2011 has been a tumultuous year for tensions between Iran and the west. In January, the talk of Iran’s nuclear weapons program was stalled. Britain, China, Russia, France and the US were forced to walk away after the Iranian delegation implemented preconditions that the UN drop sanctions concerning the Tehran nuclear program. In February, protests broke out across the Mid East and in Northern Africa as “Arab Spring” hit very close to it’s home. Thousands of protesters rallied in Tehran in support of the Tunisia and Egypt uprisings.

In June, the protesters used a different tactic on the second anniversary of the 2009 reelection of Mahmud Ahmadinejad. Special forces were deployed to block the streets, but this didn’t stop the protesters. They took to the streets and chanted protest mantras anyway. In October, the US Department of Justice uncovered a plot to assassinate a Saudi diplomat. The two men were working for the Iranian government. Iran called the allegations “laughable”, however, a UN resolution that condemned the action was supported by over one hundred countries. President Barack Obama did not rule out any options in making Iran pay for their mistakes and said, “this is part of a pattern of dangerous and reckless behavior by the Iranian government.”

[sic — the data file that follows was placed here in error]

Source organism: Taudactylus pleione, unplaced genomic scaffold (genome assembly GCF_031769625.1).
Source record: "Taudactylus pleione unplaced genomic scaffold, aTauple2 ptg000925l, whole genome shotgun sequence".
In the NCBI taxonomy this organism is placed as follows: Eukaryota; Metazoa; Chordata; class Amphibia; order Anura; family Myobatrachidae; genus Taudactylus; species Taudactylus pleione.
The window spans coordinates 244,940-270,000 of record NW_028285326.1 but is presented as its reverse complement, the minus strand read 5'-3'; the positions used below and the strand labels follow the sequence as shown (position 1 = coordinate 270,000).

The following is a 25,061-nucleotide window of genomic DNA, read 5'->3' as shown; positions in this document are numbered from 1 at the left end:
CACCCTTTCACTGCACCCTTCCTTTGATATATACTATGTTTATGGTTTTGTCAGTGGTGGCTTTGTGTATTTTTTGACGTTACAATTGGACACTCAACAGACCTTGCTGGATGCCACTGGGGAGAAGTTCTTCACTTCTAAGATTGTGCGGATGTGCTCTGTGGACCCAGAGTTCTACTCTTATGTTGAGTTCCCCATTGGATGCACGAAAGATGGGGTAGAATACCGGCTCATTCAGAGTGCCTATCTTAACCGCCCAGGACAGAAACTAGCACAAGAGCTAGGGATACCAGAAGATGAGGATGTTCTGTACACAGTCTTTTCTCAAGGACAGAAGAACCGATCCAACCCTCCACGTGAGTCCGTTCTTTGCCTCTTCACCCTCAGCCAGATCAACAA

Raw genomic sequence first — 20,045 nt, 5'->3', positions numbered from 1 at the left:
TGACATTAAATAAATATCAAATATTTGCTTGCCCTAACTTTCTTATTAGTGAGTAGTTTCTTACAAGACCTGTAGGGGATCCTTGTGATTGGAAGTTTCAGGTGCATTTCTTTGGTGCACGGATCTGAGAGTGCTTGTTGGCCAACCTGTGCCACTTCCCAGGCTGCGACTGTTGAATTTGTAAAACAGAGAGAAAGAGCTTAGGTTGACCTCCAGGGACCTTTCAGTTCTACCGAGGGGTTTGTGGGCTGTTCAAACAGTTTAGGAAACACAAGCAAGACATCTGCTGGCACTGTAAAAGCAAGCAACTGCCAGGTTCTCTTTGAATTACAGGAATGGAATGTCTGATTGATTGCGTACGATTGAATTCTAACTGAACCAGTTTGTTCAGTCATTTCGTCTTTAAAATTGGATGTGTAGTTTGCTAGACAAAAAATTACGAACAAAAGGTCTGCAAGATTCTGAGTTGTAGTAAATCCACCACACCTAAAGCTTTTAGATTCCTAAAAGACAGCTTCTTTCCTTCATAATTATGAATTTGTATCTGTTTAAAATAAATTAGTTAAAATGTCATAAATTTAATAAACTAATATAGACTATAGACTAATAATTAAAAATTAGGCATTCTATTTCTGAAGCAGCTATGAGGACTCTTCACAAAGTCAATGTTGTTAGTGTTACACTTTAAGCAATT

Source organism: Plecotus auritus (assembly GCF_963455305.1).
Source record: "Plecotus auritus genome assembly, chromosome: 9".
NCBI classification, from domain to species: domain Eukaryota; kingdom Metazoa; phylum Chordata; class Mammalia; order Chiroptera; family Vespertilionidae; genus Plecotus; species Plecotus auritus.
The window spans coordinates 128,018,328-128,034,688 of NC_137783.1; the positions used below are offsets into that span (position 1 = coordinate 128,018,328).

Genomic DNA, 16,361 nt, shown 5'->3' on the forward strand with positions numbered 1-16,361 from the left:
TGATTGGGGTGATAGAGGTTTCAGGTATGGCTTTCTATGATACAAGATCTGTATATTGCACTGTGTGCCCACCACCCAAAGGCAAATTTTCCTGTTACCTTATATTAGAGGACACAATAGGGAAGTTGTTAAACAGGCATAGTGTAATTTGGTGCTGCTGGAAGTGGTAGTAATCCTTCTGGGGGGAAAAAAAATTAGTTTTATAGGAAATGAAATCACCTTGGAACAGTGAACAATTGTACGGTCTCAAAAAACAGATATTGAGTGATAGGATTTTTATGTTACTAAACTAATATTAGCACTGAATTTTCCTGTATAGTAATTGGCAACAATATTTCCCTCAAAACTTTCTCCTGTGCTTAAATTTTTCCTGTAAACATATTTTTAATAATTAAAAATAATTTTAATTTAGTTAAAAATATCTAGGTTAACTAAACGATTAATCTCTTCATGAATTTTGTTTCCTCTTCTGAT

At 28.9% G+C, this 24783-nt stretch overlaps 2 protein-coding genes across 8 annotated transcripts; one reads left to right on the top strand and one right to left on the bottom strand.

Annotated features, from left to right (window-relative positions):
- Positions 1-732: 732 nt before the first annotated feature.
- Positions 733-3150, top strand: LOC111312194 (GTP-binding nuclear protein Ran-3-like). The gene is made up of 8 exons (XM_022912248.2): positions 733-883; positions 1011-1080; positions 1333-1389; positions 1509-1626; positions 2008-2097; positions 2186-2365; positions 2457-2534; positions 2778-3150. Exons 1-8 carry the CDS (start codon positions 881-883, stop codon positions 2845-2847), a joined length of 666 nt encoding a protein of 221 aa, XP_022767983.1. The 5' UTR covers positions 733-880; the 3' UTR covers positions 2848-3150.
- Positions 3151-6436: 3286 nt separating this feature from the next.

November was the month of nuclear activities when the International Atomic Energy Agency announced their assessment of Tehran’s nuclear program. Director Yukiya Amano was quoted as saying “The information indicates that Iran has carried out activities relevant to the development of a nuclear explosive device,” Amano said. “It also indicates that, prior to the end of 2003, these activities took place under a structured program and that some activities may still be ongoing.” Iran still maintains that all of their nuclear activity is to support their country by a means of providing energy to their citizens.